A message to D.C. on fixing joblessness in the U.S.: Just do it!

September 19, 2013, 11:37 AM UTC

We’ll hear plenty of noisy activity out of Capitol Hill this fall: the third brawl in two years over raising the debt ceiling, heated debates over immigration and government spying, nomination hearings on appointments like the Federal Reserve chief, and, of course, arguments over war in Syria.

And the jobs crisis? Forget it. With Washington’s attention deficit disorder, we’re slipping into a new normal of long-term high unemployment without even noticing. Yet the bad news keeps piling up: an unemployment rate that ticks down only because more Americans drop out of the workforce; an OECD warning that long-term joblessness is becoming an entrenched feature of developed nations — even as economic recovery begins to take hold.

There are no easy solutions to the fierce pressure on job growth from globalization and people-replacing technologies. A rising tide that elevates the top 20% of workers is no longer enough to support the creation of jobs downstream. But some policies can make it more attractive for companies to invest in jobs for Americans, including those who have been out of work for years.

President Obama wants a one-time tax — to generate revenue for government-sponsored jobs on programs like infrastructure — on the estimated $1.5 trillion to $2 trillion of foreign earnings companies leave overseas. Needless to say, this tax-to-spend idea was a nonstarter with the GOP. House Republicans want a similar one-time tax, at 5.25%, but want to use the revenue to revamp the corporate tax code to help finance a “territorial system” to permanently reduce the taxes paid on overseas earnings.

So it’s a Groundhog Day gridlock all over again: Republicans think the private sector should create jobs — and high taxes are in the way. The White House thinks government should create jobs — and tax-dodging corporations stand in the way.

Just about everyone agrees that companies are keeping at least part of that $2 trillion overseas to avoid the highest corporate tax rate in the world. And most economists agree that there are U.S. jobs in that thar gold. So why not borrow Nike’s “Just do it” motto with a two-year tax holiday on foreign earnings — but only for earnings used to produce jobs here?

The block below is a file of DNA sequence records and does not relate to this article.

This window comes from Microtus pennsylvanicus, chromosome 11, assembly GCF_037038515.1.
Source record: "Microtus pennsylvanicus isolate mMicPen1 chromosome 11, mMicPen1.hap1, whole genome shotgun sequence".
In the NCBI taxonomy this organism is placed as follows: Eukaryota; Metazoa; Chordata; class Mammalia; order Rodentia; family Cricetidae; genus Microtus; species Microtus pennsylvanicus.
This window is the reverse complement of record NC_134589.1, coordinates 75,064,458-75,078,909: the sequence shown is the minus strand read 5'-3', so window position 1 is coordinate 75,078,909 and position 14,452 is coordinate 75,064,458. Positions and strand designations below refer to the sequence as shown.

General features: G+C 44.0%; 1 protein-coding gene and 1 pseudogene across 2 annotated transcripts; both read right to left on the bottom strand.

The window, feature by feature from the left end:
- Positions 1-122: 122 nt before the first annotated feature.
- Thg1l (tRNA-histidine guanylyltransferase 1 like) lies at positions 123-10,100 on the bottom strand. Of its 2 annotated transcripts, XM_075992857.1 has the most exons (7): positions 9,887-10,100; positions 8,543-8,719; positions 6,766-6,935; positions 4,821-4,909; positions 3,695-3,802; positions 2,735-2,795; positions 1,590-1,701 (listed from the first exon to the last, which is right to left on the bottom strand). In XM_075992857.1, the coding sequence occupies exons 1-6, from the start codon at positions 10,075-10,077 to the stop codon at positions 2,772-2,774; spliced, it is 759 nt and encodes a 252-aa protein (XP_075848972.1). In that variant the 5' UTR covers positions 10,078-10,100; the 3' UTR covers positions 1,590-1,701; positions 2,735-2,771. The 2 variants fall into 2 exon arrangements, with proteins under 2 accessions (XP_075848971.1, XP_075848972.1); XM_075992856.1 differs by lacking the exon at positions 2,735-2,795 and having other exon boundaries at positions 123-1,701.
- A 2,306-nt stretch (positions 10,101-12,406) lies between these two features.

White House allies have dismissed a repatriation holiday as another business-backed tax dodge, and it’s true that permanent corporate tax reform is needed. But President Clinton’s campaign economic adviser, Robert J. Shapiro, chairman of the finance consultancy firm Sonecon, estimates that this temporary measure would generate 750,000 to 1.35 million jobs over two years. Shapiro’s proposal would impose a 5.25% rate, but only if companies expand their domestic workforces and total payrolls by at least 5%. (The tax rate could be lowered further as companies create more jobs.)

Countering critics of a similar 2004 tax holiday who say that the measure only enriched corporate coffers, Shapiro says this program would be directly keyed to job creation as its central mission. “You’ve got this big pot of money out there,” he tells me. “Let’s lower the costs of hiring.”

And here’s Shapiro’s political calculus: Business-backed Republicans would line up behind it, alongside Democrats from high-tech states like California and global corporate centers like New York and New Jersey.

Likewise, President Obama wants to tackle the problem of how to help those who have been unemployed for years — and are now plagued with rusted skills and low morale. But the President suggested he would fall back to his familiar pattern of shaming CEOs — this time to alter their hiring practices. It won’t work.

What will work is helping make these job candidates more attractive. Here again, Shapiro has a good idea, one that former Prime Minister Tony Blair borrowed for the U.K.: grants to community colleges to stay open at night and offer free computer classes. The equipment is there, the classes are there, and the teachers are available.

The ideas are out there. What’s needed is an unwavering sense of urgency.

This story is from the October 07, 2013 issue of Fortune